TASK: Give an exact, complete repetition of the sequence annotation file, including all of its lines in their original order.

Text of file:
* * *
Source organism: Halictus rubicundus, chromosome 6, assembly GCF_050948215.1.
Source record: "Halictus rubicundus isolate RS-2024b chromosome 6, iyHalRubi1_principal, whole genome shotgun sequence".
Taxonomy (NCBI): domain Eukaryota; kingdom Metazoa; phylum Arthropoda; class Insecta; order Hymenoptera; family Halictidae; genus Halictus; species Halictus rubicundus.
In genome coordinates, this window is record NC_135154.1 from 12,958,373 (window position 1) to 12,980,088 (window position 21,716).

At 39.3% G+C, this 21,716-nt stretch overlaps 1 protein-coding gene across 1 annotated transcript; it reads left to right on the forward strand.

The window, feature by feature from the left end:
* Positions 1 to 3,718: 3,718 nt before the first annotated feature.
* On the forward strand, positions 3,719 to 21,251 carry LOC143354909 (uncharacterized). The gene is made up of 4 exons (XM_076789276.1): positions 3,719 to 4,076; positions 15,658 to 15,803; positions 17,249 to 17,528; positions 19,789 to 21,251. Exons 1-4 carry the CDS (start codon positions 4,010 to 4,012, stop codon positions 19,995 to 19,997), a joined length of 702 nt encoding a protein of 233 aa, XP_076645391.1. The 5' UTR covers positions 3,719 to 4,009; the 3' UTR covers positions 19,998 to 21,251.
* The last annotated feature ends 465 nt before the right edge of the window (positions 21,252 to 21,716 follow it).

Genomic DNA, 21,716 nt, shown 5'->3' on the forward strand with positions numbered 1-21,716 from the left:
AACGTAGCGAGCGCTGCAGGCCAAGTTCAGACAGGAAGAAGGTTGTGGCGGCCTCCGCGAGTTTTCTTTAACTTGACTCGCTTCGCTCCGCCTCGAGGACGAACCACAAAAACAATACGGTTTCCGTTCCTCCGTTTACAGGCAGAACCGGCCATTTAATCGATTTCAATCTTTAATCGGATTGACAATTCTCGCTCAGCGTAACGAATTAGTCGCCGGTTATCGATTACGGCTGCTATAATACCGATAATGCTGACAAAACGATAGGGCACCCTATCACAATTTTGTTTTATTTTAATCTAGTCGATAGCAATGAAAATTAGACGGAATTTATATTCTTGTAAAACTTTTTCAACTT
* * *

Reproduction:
Source organism: Halictus rubicundus, chromosome 6, assembly GCF_050948215.1.
Source record: "Halictus rubicundus isolate RS-2024b chromosome 6, iyHalRubi1_principal, whole genome shotgun sequence".
Taxonomy (NCBI): domain Eukaryota; kingdom Metazoa; phylum Arthropoda; class Insecta; order Hymenoptera; family Halictidae; genus Halictus; species Halictus rubicundus.
In genome coordinates, this window is record NC_135154.1 from 12,958,373 (window position 1) to 12,980,088 (window position 21,716).

At 39.3% G+C, this 21,716-nt stretch overlaps 1 protein-coding gene across 1 annotated transcript; it reads left to right on the forward strand.

The window, feature by feature from the left end:
* Positions 1 to 3,718: 3,718 nt before the first annotated feature.
* On the forward strand, positions 3,719 to 21,251 carry LOC143354909 (uncharacterized). The gene is made up of 4 exons (XM_076789276.1): positions 3,719 to 4,076; positions 15,658 to 15,803; positions 17,249 to 17,528; positions 19,789 to 21,251. Exons 1-4 carry the CDS (start codon positions 4,010 to 4,012, stop codon positions 19,995 to 19,997), a joined length of 702 nt encoding a protein of 233 aa, XP_076645391.1. The 5' UTR covers positions 3,719 to 4,009; the 3' UTR covers positions 19,998 to 21,251.
* The last annotated feature ends 465 nt before the right edge of the window (positions 21,252 to 21,716 follow it).

Genomic DNA, 21,716 nt, shown 5'->3' on the forward strand with positions numbered 1-21,716 from the left:
AACGTAGCGAGCGCTGCAGGCCAAGTTCAGACAGGAAGAAGGTTGTGGCGGCCTCCGCGAGTTTTCTTTAACTTGACTCGCTTCGCTCCGCCTCGAGGACGAACCACAAAAACAATACGGTTTCCGTTCCTCCGTTTACAGGCAGAACCGGCCATTTAATCGATTTCAATCTTTAATCGGATTGACAATTCTCGCTCAGCGTAACGAATTAGTCGCCGGTTATCGATTACGGCTGCTATAATACCGATAATGCTGACAAAACGATAGGGCACCCTATCACAATTTTGTTTTATTTTAATCTAGTCGATAGCAATGAAAATTAGACGGAATTTATATTCTTGTAAAACTTTTTCAACTT